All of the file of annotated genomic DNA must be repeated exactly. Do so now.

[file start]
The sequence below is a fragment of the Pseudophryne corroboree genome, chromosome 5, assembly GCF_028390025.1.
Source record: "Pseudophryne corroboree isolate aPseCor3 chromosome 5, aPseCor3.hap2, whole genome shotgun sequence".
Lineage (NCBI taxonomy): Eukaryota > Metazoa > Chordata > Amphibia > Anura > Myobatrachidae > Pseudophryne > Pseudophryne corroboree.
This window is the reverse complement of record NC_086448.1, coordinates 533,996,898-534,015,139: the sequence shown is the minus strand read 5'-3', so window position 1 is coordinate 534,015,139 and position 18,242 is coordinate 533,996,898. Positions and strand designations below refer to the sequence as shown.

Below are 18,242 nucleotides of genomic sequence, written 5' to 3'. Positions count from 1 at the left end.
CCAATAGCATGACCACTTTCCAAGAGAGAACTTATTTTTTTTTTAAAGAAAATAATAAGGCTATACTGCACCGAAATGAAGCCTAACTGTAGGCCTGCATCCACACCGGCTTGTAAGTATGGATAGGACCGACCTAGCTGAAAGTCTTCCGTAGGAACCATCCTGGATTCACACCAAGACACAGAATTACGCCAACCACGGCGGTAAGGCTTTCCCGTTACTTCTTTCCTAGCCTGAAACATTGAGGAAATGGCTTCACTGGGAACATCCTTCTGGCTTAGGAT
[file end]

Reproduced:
The sequence below is a fragment of the Pseudophryne corroboree genome, chromosome 5, assembly GCF_028390025.1.
Source record: "Pseudophryne corroboree isolate aPseCor3 chromosome 5, aPseCor3.hap2, whole genome shotgun sequence".
Lineage (NCBI taxonomy): Eukaryota > Metazoa > Chordata > Amphibia > Anura > Myobatrachidae > Pseudophryne > Pseudophryne corroboree.
This window is the reverse complement of record NC_086448.1, coordinates 533,996,898-534,015,139: the sequence shown is the minus strand read 5'-3', so window position 1 is coordinate 534,015,139 and position 18,242 is coordinate 533,996,898. Positions and strand designations below refer to the sequence as shown.

Below are 18,242 nucleotides of genomic sequence, written 5' to 3'. Positions count from 1 at the left end.
CCAATAGCATGACCACTTTCCAAGAGAGAACTTATTTTTTTTTTAAAGAAAATAATAAGGCTATACTGCACCGAAATGAAGCCTAACTGTAGGCCTGCATCCACACCGGCTTGTAAGTATGGATAGGACCGACCTAGCTGAAAGTCTTCCGTAGGAACCATCCTGGATTCACACCAAGACACAGAATTACGCCAACCACGGCGGTAAGGCTTTCCCGTTACTTCTTTCCTAGCCTGAAACATTGAGGAAATGGCTTCACTGGGAACATCCTTCTGGCTTAGGAT